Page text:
The Pyrénées do not look imposing on a map. But don’t be fooled. This mountain chain between France and Spain is ancient, steep, and full of whispered stories.
As the older brother to the Alps, the Pyrénées represent the collision between two great plates of the earth’s crust. The microcontinent of Iberia smashes against Eurasia. The former wrinkles, shears and protests before plunging into oblivion beneath the latter. It is a deep dive into hot mantle. Above, folds defiantly rise to elevations of 11,000 feet and more to face the wind, rain, and snow.
This line of deformation runs for some 300 miles between the rolling foam of the Atlantic (Bay of Biscay) and the gentler Mediterranean. Mountain thruways are few and elevated. It is a choker around the neck of the Iberian Peninsula.
Bob and I choked and sputtered as we trudged upslope from Saint-Jean-Pied-de-Port, France (see post here). We got a head-start on the sun, but as it caught up with us, there was little to see. Everything was swathed in white.
We followed the old Roman route known as the Via Traiana. This Via once linked the gold mines of Asturica Augusta (named by Octavian himself at the end of the Cantabrian wars) with Roman Burdigela (modern Bourdeaux, France). In those days, the trail carried spitting legionnaires in hobnailed caligae.* Now the trace is worn by peregrinos** in Salomons and spandex.
Bob and I were surprised twice. On the first occasion, our path was interrupted by cows. Because of the fog we heard them before we could see them. They chewed cud as we tiptoed through their ranks.
On the second occasion the surprise worked both ways. We heard a startled snort. A huge hog stuck his head through the cloud curtain. Our eyes met. We jumped. He jumped. He squealed and crashed into the brush. We listened to his protests as they died in the distance. His fear was greater than ours; he was seeking to avoid the fate of a Spanish chorizo.
Military expeditions are not fond of surprises either. For this reason they favored the path under our boots. It ascends through open country to a 5,000’ pass on the western flank of the Pyrénées. A alternative route holds to a valley by way of the village of Valcarlos. While the valley ascent is more gentle, it is also fraught with potential for ambush. In fact, it was in this valley that the rearguard of Charlemagne was severed in the battle of Roncevaux Pass in AD 778. This Frankish “Alamo” gave birth to the legend of Roland, the doomed rearguard commander.*** Cooing his tragedy was a popular pastime among medieval bards.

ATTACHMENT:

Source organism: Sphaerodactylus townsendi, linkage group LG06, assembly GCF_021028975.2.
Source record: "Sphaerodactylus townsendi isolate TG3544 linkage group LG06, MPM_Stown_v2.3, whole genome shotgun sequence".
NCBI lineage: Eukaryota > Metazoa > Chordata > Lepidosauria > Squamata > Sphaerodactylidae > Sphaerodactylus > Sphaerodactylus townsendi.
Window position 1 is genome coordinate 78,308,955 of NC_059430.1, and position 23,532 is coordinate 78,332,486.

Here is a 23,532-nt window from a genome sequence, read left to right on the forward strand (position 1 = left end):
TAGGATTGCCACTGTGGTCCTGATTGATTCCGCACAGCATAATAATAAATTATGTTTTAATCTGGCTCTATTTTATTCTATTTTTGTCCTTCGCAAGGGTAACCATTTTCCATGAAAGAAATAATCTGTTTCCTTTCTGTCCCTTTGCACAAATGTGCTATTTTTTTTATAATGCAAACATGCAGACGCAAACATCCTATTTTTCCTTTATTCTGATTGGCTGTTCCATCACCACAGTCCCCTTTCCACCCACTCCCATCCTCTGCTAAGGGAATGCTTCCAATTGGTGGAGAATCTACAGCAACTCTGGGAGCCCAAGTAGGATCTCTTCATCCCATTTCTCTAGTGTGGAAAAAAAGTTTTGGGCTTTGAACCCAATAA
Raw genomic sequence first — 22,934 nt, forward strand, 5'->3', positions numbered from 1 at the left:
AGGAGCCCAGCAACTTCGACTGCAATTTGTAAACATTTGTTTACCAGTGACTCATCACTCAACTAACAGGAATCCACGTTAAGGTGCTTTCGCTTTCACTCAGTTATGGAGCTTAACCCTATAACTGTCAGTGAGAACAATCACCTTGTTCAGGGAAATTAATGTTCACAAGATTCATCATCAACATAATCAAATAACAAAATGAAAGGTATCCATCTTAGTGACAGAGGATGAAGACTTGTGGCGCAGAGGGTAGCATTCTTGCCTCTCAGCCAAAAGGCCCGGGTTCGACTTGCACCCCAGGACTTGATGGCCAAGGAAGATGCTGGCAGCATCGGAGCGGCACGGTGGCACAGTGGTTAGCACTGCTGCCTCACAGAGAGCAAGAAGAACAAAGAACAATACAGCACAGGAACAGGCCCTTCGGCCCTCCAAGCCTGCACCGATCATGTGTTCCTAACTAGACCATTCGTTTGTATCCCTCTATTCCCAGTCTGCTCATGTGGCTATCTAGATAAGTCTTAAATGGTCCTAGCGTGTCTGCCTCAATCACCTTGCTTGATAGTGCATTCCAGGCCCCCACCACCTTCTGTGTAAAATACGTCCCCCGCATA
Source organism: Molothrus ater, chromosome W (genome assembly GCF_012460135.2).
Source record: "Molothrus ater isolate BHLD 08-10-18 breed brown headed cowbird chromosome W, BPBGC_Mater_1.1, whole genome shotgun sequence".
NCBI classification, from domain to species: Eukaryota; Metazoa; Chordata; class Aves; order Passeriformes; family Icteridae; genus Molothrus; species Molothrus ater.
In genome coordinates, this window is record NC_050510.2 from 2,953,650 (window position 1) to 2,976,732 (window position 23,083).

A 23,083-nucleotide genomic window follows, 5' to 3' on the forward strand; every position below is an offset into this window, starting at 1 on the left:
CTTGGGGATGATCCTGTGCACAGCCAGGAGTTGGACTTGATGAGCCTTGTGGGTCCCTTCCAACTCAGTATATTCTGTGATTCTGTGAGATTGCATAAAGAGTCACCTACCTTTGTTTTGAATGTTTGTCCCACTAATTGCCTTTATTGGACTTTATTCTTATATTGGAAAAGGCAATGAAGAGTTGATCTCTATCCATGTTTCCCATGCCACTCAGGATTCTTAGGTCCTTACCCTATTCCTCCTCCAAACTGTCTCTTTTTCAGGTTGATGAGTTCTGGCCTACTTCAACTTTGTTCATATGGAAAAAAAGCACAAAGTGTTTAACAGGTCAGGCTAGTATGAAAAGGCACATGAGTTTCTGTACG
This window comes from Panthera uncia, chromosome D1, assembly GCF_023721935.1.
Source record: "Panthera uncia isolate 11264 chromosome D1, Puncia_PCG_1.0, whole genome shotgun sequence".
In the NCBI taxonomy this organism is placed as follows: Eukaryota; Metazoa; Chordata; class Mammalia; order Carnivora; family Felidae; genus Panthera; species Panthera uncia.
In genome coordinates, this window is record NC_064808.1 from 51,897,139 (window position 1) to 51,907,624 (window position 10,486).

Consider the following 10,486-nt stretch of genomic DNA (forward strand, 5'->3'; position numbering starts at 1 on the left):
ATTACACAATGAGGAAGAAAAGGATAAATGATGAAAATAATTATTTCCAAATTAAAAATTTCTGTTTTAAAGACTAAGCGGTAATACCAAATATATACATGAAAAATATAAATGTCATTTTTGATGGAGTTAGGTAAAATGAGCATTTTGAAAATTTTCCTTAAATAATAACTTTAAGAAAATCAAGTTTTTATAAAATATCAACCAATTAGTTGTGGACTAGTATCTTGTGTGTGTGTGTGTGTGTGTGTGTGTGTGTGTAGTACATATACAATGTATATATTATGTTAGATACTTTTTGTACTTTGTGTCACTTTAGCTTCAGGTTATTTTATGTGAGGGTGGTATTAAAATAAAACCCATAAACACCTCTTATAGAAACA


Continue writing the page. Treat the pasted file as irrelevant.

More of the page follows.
Above the tree line Bob and I stopped to snack. As we munched, the cloud cover that had obscured our vision was drawn back. We were served a marvelous vision. I appreciated it as part of the wonder of creation.
Roman soldiers hiking over this same saddle may have told another story around the campfire. Indeed, it is a different perspective altogether, one that twines the traverse with the perverse. It is captured by the first century poet Silius Italicus (and yes, that is a real name!).
Silius describes details of the Second Punic War in his 17-volume work titled Punica. In it we discover that before Hannibal Barca and his elephants crossed the Alps, they practiced on the Pyrénées. It is ripe moment for Silius to describe how the mountain chain received its name. His version (and there are others) goes something like this:
Once there was a beautiful young woman named Pyrene. She was the daughter of Bebryx, a local king. Bebryx offered to host the tragic hero Hercules, a decision that proved to be unwise. Characteristically drunk and lustful, Hercules violated the code of hospitality and ravished Pyrene. After giving birth to a serpent (the dark side of Hercules), Pyrene fled and exchanged the home that she loved for the desolate places. There, she was killed by wild animals.
When Hercules returned from his “labor” and found her scattered parts he “turned pale, distraught with grief. Then the high mountain-tops, smitten by his cries, were shaken; with loud lament he called Pyrene by name; and all the cliffs and haunts of the wild beasts echoed the name of Pyrene.” He buried her there “and time will never eclipse her fame; for the mountains retain for ever the name that caused such grief” (Punica III.435-441).****
The Pyrénées are breathtaking but full of whispered stories.
*The caligae are the heavy openwork boots worn by Roman infantrymen. Ordinary soldiers are sometimes called caligati, “booted ones” or perhaps “groundpounders.” See the article by J.F. Gilliam here.
**The Spanish word peregrino describes a pilgrim. It is drawn from the Latin peregrīnus and describes a foreigner, traveler, or pilgrim. It is often used to describe those walking the Camino de Santiago (or the Way of St James).
***The Song of Roland is among the most famous pieces of literature in the Western world. For an introduction, see Gerard J. Brault’s The Song of Roland: An Analytical Introduction (University Park: Pennsylvania State, 1978).
****I have drawn my quotes from an online version of Silius’s Punica found here.
We have several travel experiences to Bible Lands planned for 2019 (see list here). These are often organized on behalf of educational institutions or for church groups. If you are a leader who is interested in crafting a unique travel opportunity for your organization or if you are an individual who would like to join a group, shoot me an email at firstname.lastname@example.org.